Suw nails it. Blogs are about giving voice to the people; from the person on the ground to the CEO and everybody in between. The technology sucks but it is good enough to start being used by all. Getting caught up in the tech for tech’s sake (which is a mistake that a lot of techs make) and not as means to an end (i.e. enabling more people to express their voice) is a waste of time.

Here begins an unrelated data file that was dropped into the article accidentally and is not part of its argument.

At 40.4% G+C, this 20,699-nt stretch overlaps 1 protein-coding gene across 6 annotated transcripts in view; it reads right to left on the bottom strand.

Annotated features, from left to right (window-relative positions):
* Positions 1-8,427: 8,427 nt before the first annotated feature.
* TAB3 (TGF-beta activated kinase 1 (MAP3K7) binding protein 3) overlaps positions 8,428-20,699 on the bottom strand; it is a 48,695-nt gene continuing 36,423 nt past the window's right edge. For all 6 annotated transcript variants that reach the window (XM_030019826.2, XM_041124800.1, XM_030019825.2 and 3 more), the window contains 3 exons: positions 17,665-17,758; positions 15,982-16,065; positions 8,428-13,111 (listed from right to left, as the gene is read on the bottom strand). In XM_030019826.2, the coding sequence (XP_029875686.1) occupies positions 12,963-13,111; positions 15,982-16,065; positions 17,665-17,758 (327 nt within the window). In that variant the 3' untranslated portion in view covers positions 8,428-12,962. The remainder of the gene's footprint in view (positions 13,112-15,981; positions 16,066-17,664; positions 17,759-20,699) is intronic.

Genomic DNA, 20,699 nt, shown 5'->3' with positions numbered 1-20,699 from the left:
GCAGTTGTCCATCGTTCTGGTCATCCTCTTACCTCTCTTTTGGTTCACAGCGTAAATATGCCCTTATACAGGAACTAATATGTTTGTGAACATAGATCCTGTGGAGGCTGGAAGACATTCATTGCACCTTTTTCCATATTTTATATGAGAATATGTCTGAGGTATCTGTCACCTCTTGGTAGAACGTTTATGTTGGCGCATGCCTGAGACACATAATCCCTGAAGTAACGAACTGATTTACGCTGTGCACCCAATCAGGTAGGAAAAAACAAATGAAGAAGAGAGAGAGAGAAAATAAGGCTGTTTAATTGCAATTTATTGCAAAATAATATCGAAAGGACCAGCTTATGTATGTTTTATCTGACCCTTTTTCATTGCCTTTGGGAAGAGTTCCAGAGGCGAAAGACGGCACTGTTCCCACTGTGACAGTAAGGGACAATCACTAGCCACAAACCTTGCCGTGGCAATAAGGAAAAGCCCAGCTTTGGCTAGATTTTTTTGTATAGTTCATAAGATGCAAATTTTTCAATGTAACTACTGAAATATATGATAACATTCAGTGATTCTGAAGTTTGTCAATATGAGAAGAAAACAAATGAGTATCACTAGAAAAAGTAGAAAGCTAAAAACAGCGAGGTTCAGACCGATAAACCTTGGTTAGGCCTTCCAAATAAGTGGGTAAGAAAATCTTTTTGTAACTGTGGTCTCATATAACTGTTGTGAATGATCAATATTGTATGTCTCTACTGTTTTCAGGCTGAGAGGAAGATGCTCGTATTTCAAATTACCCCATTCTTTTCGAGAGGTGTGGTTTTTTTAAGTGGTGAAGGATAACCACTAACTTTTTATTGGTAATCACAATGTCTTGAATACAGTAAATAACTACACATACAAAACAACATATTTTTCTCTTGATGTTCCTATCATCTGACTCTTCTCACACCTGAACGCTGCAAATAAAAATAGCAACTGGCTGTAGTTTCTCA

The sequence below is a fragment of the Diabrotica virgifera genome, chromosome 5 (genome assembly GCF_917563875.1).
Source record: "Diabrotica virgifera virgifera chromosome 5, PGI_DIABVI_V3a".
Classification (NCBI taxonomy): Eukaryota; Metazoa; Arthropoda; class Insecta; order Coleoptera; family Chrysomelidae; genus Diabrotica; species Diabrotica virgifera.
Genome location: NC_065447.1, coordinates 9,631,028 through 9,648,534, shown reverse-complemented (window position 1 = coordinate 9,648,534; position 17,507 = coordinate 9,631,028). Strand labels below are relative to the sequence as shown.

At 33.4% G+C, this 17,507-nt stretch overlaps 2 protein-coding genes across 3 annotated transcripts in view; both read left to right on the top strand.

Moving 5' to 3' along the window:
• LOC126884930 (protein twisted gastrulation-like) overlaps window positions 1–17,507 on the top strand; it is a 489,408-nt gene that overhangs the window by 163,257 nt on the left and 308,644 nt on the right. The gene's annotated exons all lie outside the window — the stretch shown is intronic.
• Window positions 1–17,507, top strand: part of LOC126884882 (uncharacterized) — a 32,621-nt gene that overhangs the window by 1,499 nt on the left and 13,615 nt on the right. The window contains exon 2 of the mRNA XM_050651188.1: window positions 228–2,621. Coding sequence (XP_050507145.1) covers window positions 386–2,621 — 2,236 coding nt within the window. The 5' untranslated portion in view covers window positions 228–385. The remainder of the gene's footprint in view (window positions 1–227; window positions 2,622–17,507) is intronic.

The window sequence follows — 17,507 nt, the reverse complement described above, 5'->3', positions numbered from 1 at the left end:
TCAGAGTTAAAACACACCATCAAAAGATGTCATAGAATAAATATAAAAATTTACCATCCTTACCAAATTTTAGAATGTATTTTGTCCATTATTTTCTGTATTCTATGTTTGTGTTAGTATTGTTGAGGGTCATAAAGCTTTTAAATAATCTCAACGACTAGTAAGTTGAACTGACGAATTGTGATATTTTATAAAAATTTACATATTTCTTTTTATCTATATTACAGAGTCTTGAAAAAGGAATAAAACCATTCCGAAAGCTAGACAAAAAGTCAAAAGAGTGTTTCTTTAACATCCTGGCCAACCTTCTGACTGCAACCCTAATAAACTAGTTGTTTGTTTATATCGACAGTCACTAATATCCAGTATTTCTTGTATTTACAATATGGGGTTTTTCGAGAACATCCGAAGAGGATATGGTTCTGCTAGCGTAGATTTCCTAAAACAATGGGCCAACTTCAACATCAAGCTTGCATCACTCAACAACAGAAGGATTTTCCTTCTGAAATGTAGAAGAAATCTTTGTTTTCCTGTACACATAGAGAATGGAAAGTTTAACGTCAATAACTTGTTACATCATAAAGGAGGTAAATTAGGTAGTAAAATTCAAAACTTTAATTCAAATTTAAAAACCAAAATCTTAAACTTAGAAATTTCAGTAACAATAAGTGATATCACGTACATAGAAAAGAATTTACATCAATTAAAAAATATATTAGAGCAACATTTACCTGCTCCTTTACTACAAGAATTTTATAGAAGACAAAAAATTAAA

I’m going to posit the existence of five overarching types of business blog before I start considering them in more depth in future posts: 1. Marketing blogs - external, B2C blog, used to promote either the company or a product/service. 2. External blogs - used to communicate with the public, but not for sales purposes, for instance, in a consultation process. 3. Insider blogs - employee blogs, sanctioned but not controlled by the company they work for. (Sometimes disclaimed by the company they work for.) 4. Internal blogs - blogs used within a company to share knowledge, build communities, disseminate news. 5. Content blogs - public-facing blogs reliant on content to bring in either subscription or, more likely, advertising revenue. Lumpers would probably look at the above list and label them all ‘enterprise blogs’ or somesuch. Splitters will say ‘Yes, but that doesn’t cover everything - what about…?’, or will argue that some blog types listed aren’t business blogs at all, but personal blogs. There are benefits and problems to both the Lumping and the Splitting points of view. Lumpers have a tendency to miss the fine detail, which can lead to the erroneous assumption that all blogs are like their blogs, but they are good at looking at the wider implications of blogging. Splitters tend to get too caught up in the details of how and why blogs are different, so they miss out on the bigger picture. But of course, categorising blogs is not always helpful: it detracts from the most important part of blogging - the people. The risk is that instead of understanding the people who write and read blogs, how they use blogs and what they gain from the experience, we will end up talking about semantics and software instead (cf. the LiveJournal vs., well, every other blogging tool debate). This is what happened to Knowledge Management - it stopped being about the people and the knowledge and became a big discussion about software and IT. On the other hand, classification is important for the efficient discussion and study of blogs. If I say ‘Marketing Blog’, I need to know that you understand what I mean, without having to pause and explain it every time. A common vocabulary is essential to meaningful conversation. I don’t expect to have nailed in one shot the different sorts of business blog, but the comments are open. Let me know what you think.